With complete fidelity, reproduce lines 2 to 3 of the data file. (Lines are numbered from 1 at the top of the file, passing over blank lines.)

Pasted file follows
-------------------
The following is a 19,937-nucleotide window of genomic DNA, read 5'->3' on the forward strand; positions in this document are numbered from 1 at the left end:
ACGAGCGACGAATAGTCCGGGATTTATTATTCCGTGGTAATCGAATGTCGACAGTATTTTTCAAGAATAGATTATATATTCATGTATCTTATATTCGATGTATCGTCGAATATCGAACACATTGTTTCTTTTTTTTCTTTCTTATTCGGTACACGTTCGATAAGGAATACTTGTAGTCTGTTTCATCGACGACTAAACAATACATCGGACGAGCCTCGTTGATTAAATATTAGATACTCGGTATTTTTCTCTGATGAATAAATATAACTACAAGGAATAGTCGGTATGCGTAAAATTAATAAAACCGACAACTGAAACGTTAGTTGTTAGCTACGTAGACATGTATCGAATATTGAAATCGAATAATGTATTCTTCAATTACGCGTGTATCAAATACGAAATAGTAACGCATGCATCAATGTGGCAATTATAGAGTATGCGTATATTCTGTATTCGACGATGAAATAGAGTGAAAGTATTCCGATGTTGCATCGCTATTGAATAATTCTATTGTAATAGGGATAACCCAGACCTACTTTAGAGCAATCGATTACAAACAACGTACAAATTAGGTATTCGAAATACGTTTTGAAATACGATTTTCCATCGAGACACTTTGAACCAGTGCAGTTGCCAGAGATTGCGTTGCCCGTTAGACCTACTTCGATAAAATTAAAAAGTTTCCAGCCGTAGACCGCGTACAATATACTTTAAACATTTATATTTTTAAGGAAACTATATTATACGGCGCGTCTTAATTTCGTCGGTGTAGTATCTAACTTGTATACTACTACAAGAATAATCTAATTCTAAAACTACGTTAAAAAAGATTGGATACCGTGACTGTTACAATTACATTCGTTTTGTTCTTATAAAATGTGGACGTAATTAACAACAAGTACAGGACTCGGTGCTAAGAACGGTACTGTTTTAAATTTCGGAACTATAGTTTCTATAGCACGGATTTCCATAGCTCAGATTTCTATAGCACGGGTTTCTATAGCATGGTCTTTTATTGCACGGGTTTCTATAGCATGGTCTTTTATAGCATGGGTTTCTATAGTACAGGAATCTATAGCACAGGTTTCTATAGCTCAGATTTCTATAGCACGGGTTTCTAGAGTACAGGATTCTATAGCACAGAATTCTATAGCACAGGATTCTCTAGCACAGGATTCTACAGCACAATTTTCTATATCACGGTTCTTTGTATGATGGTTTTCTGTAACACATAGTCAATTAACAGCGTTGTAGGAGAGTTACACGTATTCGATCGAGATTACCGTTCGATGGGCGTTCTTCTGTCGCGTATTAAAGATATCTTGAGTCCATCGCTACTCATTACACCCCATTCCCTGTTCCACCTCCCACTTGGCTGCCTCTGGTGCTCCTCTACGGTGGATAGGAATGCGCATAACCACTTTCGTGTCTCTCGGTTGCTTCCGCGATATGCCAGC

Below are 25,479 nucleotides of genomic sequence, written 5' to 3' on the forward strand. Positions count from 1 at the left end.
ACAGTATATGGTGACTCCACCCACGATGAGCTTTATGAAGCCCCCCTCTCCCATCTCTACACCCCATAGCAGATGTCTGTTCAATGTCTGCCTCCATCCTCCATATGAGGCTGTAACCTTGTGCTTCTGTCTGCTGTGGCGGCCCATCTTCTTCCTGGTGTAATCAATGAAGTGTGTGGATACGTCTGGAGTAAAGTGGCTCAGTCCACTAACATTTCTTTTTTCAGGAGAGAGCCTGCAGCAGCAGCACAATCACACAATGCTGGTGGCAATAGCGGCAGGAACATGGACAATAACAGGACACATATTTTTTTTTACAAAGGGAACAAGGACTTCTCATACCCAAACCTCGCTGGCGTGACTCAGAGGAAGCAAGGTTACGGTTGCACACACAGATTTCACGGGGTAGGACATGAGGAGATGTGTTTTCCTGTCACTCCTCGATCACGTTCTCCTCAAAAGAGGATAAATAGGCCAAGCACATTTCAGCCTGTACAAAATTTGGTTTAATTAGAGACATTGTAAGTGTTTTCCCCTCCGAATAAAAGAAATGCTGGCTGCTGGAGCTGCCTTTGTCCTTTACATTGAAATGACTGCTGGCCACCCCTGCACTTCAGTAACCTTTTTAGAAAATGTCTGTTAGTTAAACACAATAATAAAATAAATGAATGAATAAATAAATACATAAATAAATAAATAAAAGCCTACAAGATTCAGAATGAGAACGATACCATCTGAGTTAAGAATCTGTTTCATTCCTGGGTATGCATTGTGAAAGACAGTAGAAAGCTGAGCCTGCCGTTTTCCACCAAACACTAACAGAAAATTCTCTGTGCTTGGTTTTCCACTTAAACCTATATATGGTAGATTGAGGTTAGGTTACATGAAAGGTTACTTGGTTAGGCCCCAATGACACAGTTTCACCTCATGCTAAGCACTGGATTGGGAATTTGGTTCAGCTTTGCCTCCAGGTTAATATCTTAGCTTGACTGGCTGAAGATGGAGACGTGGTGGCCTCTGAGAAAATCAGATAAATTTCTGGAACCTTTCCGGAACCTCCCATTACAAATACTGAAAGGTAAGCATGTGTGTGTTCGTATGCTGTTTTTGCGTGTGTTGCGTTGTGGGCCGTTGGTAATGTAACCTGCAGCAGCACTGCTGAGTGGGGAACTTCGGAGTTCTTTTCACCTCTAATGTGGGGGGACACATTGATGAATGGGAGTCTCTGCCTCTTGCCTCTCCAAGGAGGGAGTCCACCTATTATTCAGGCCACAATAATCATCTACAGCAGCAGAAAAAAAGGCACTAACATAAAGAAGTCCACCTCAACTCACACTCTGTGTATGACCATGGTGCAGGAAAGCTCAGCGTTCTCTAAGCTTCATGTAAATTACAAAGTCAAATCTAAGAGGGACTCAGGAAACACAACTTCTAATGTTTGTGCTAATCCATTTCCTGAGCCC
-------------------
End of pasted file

ACGAGCGACGAATAGTCCGGGATTTATTATTCCGTGGTAATCGAATGTCGACAGTATTTTTCAAGAATAGATTATATATTCATGTATCTTATATTCGATGTATCGTCGAATATCGAACACATTGTTTCTTTTTTTTCTTTCTTATTCGGTACACGTTCGATAAGGAATACTTGTAGTCTGTTTCATCGACGACTAAACAATACATCGGACGAGCCTCGTTGATTAAATATTAGATACTCGGTATTTTTCTCTGATGAATAAATATAACTACAAGGAATAGTCGGTATGCGTAAAATTAATAAAACCGACAACTGAAACGTTAGTTGTTAGCTACGTAGACATGTATCGAATATTGAAATCGAATAATGTATTCTTCAATTACGCGTGTATCAAATACGAAATAGTAACGCATGCATCAATGTGGCAATTATAGAGTATGCGTATATTCTGTATTCGACGATGAAATAGAGTGAAAGTATTCCGATGTTGCATCGCTATTGAATAATTCTATTGTAATAGGGATAACCCAGACCTACTTTAGAGCAATCGATTACAAACAACGTACAAATTAGGTATTCGAAATACGTTTTGAAATACGATTTTCCATCGAGACACTTTGAACCAGTGCAGTTGCCAGAGATTGCGTTGCCCGTTAGACCTACTTCGATAAAATTAAAAAGTTTCCAGCCGTAGACCGCGTACAATATACTTTAAACATTTATATTTTTAAGGAAACTATATTATACGGCGCGTCTTAATTTCGTCGGTGTAGTATCTAACTTGTATACTACTACAAGAATAATCTAATTCTAAAACTACGTTAAAAAAGATTGGATACCGTGACTGTTACAATTACATTCGTTTTGTTCTTATAAAATGTGGACGTAATTAACAACAAGTACAGGACTCGGTGCTAAGAACGGTACTGTTTTAAATTTCGGAACTATAGTTTCTATAGCACGGATTTCCATAGCTCAGATTTCTATAGCACGGGTTTCTATAGCATGGTCTTTTATTGCACGGGTTTCTATAGCATGGTCTTTTATAGCATGGGTTTCTATAGTACAGGAATCTATAGCACAGGTTTCTATAGCTCAGATTTCTATAGCACGGGTTTCTAGAGTACAGGATTCTATAGCACAGAATTCTATAGCACAGGATTCTCTAGCACAGGATTCTACAGCACAATTTTCTATATCACGGTTCTTTGTATGATGGTTTTCTGTAACACATAGTCAATTAACAGCGTTGTAGGAGAGTTACACGTATTCGATCGAGATTACCGTTCGATGGGCGTTCTTCTGTCGCGTATTAAAGATATCTTGAGTCCATCGCTACTCATTACACCCCATTCCCTGTTCCACCTCCCACTTGGCTGCCTCTGGTGCTCCTCTACGGTGGATAGGAATGCGCATAACCACTTTCGTGTCTCTCGGTTGCTTCCGCGATATGCCAGC

Below are 25,479 nucleotides of genomic sequence, written 5' to 3' on the forward strand. Positions count from 1 at the left end.